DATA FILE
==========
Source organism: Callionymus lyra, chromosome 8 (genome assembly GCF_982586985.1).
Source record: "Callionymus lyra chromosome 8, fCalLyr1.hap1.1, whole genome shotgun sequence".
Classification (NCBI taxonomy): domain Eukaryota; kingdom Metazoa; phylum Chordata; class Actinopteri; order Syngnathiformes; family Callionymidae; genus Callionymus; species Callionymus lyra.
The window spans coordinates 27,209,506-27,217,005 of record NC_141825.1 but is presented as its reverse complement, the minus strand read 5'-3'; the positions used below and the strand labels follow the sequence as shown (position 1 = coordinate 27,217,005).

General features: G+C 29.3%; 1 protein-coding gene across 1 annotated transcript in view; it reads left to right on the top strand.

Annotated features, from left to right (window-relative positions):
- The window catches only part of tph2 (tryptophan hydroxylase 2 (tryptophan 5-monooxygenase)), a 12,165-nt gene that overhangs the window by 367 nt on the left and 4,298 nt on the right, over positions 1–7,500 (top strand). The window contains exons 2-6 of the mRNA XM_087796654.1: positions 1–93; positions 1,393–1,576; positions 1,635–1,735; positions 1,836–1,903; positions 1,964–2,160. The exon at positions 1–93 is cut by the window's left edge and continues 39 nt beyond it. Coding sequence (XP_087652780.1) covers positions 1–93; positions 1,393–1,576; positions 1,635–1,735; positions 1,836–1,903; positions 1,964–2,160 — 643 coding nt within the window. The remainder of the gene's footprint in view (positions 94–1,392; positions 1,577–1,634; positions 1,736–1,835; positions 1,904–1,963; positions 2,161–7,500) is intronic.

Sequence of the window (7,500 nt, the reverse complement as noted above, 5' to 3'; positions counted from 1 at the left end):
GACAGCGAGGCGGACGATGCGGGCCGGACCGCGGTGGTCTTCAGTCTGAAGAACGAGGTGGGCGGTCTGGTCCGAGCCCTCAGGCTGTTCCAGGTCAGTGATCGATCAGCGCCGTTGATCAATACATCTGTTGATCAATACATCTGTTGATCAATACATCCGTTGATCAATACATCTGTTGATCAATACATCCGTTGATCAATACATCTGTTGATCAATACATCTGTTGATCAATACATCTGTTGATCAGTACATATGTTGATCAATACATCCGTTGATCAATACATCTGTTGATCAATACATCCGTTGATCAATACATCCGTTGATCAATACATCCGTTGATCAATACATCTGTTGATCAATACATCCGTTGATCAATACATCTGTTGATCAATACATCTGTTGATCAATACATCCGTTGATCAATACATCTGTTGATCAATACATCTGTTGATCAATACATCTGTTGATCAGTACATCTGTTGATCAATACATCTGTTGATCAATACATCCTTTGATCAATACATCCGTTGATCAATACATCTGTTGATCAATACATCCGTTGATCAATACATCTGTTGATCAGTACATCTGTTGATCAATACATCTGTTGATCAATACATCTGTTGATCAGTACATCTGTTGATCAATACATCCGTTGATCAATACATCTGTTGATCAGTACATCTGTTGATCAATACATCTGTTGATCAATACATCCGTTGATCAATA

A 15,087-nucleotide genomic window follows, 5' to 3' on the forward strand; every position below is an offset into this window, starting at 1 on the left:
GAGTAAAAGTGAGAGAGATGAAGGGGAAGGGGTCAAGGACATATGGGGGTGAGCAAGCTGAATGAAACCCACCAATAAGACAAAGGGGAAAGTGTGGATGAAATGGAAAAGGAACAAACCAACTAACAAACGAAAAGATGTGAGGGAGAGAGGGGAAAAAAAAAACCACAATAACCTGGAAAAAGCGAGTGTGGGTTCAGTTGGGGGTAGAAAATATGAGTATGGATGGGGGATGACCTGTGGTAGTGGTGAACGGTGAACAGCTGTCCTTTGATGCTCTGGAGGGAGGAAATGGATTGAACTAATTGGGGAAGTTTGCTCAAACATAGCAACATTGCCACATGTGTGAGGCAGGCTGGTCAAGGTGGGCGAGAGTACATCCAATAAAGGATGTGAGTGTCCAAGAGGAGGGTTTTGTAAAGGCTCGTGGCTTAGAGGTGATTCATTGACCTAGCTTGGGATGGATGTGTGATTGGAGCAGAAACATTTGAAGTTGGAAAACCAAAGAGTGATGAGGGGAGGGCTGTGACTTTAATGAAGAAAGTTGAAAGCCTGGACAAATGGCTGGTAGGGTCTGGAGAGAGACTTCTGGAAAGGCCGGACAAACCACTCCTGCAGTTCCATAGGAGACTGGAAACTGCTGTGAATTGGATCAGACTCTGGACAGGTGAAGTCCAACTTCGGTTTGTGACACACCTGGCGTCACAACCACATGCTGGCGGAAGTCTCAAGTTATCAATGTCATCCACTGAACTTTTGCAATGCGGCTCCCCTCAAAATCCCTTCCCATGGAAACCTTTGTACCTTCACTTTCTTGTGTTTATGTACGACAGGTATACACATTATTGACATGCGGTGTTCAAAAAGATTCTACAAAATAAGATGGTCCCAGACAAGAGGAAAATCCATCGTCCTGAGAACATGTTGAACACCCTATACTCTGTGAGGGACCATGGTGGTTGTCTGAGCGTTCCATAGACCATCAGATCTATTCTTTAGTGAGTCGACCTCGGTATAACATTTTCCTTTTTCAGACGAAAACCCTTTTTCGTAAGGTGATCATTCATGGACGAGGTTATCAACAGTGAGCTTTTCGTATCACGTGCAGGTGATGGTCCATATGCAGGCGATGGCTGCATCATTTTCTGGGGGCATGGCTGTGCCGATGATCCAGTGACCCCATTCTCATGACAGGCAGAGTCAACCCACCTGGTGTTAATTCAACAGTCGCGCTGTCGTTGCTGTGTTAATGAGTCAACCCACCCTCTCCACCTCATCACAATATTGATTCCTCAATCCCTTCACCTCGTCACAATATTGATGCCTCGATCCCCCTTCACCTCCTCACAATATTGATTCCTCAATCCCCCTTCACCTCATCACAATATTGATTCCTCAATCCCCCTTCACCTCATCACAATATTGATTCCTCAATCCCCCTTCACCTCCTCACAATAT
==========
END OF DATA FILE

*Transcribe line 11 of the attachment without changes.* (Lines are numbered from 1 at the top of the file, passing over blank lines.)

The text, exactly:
GAGTAAAAGTGAGAGAGATGAAGGGGAAGGGGTCAAGGACATATGGGGGTGAGCAAGCTGAATGAAACCCACCAATAAGACAAAGGGGAAAGTGTGGATGAAATGGAAAAGGAACAAACCAACTAACAAACGAAAAGATGTGAGGGAGAGAGGGGAAAAAAAAAACCACAATAACCTGGAAAAAGCGAGTGTGGGTTCAGTTGGGGGTAGAAAATATGAGTATGGATGGGGGATGACCTGTGGTAGTGGTGAACGGTGAACAGCTGTCCTTTGATGCTCTGGAGGGAGGAAATGGATTGAACTAATTGGGGAAGTTTGCTCAAACATAGCAACATTGCCACATGTGTGAGGCAGGCTGGTCAAGGTGGGCGAGAGTACATCCAATAAAGGATGTGAGTGTCCAAGAGGAGGGTTTTGTAAAGGCTCGTGGCTTAGAGGTGATTCATTGACCTAGCTTGGGATGGATGTGTGATTGGAGCAGAAACATTTGAAGTTGGAAAACCAAAGAGTGATGAGGGGAGGGCTGTGACTTTAATGAAGAAAGTTGAAAGCCTGGACAAATGGCTGGTAGGGTCTGGAGAGAGACTTCTGGAAAGGCCGGACAAACCACTCCTGCAGTTCCATAGGAGACTGGAAACTGCTGTGAATTGGATCAGACTCTGGACAGGTGAAGTCCAACTTCGGTTTGTGACACACCTGGCGTCACAACCACATGCTGGCGGAAGTCTCAAGTTATCAATGTCATCCACTGAACTTTTGCAATGCGGCTCCCCTCAAAATCCCTTCCCATGGAAACCTTTGTACCTTCACTTTCTTGTGTTTATGTACGACAGGTATACACATTATTGACATGCGGTGTTCAAAAAGATTCTACAAAATAAGATGGTCCCAGACAAGAGGAAAATCCATCGTCCTGAGAACATGTTGAACACCCTATACTCTGTGAGGGACCATGGTGGTTGTCTGAGCGTTCCATAGACCATCAGATCTATTCTTTAGTGAGTCGACCTCGGTATAACATTTTCCTTTTTCAGACGAAAACCCTTTTTCGTAAGGTGATCATTCATGGACGAGGTTATCAACAGTGAGCTTTTCGTATCACGTGCAGGTGATGGTCCATATGCAGGCGATGGCTGCATCATTTTCTGGGGGCATGGCTGTGCCGATGATCCAGTGACCCCATTCTCATGACAGGCAGAGTCAACCCACCTGGTGTTAATTCAACAGTCGCGCTGTCGTTGCTGTGTTAATGAGTCAACCCACCCTCTCCACCTCATCACAATATTGATTCCTCAATCCCTTCACCTCGTCACAATATTGATGCCTCGATCCCCCTTCACCTCCTCACAATATTGATTCCTCAATCCCCCTTCACCTCATCACAATATTGATTCCTCAATCCCCCTTCACCTCATCACAATATTGATTCCTCAATCCCCCTTCACCTCCTCACAATAT